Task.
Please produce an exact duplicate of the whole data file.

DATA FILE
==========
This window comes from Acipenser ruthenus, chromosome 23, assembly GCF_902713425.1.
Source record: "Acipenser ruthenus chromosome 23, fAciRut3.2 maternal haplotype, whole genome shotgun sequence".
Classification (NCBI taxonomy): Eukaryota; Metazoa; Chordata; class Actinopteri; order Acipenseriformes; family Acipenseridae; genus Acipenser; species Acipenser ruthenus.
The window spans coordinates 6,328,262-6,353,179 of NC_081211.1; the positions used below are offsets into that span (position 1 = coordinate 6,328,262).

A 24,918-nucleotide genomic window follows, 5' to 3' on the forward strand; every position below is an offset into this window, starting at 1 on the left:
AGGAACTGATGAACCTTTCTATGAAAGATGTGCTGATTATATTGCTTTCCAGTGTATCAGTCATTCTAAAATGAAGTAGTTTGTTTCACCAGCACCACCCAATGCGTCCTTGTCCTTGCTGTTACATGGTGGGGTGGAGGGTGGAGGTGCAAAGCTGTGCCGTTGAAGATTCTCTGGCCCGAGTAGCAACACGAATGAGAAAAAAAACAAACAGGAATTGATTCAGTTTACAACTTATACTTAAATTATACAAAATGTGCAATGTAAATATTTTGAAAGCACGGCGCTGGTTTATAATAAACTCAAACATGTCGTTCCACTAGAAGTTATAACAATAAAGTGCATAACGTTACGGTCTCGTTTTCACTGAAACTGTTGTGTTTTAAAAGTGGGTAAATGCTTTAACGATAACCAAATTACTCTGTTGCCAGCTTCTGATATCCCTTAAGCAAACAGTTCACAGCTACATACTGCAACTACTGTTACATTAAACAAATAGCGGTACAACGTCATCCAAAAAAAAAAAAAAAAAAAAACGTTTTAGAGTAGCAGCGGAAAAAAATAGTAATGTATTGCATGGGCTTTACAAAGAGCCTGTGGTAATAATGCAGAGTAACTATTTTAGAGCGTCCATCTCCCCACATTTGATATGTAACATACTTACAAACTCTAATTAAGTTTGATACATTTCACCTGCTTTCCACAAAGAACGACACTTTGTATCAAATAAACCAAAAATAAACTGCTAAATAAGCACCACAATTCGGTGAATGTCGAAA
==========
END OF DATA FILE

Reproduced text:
This window comes from Acipenser ruthenus, chromosome 23, assembly GCF_902713425.1.
Source record: "Acipenser ruthenus chromosome 23, fAciRut3.2 maternal haplotype, whole genome shotgun sequence".
Classification (NCBI taxonomy): Eukaryota; Metazoa; Chordata; class Actinopteri; order Acipenseriformes; family Acipenseridae; genus Acipenser; species Acipenser ruthenus.
The window spans coordinates 6,328,262-6,353,179 of NC_081211.1; the positions used below are offsets into that span (position 1 = coordinate 6,328,262).

A 24,918-nucleotide genomic window follows, 5' to 3' on the forward strand; every position below is an offset into this window, starting at 1 on the left:
AGGAACTGATGAACCTTTCTATGAAAGATGTGCTGATTATATTGCTTTCCAGTGTATCAGTCATTCTAAAATGAAGTAGTTTGTTTCACCAGCACCACCCAATGCGTCCTTGTCCTTGCTGTTACATGGTGGGGTGGAGGGTGGAGGTGCAAAGCTGTGCCGTTGAAGATTCTCTGGCCCGAGTAGCAACACGAATGAGAAAAAAAACAAACAGGAATTGATTCAGTTTACAACTTATACTTAAATTATACAAAATGTGCAATGTAAATATTTTGAAAGCACGGCGCTGGTTTATAATAAACTCAAACATGTCGTTCCACTAGAAGTTATAACAATAAAGTGCATAACGTTACGGTCTCGTTTTCACTGAAACTGTTGTGTTTTAAAAGTGGGTAAATGCTTTAACGATAACCAAATTACTCTGTTGCCAGCTTCTGATATCCCTTAAGCAAACAGTTCACAGCTACATACTGCAACTACTGTTACATTAAACAAATAGCGGTACAACGTCATCCAAAAAAAAAAAAAAAAAAAAACGTTTTAGAGTAGCAGCGGAAAAAAATAGTAATGTATTGCATGGGCTTTACAAAGAGCCTGTGGTAATAATGCAGAGTAACTATTTTAGAGCGTCCATCTCCCCACATTTGATATGTAACATACTTACAAACTCTAATTAAGTTTGATACATTTCACCTGCTTTCCACAAAGAACGACACTTTGTATCAAATAAACCAAAAATAAACTGCTAAATAAGCACCACAATTCGGTGAATGTCGAAA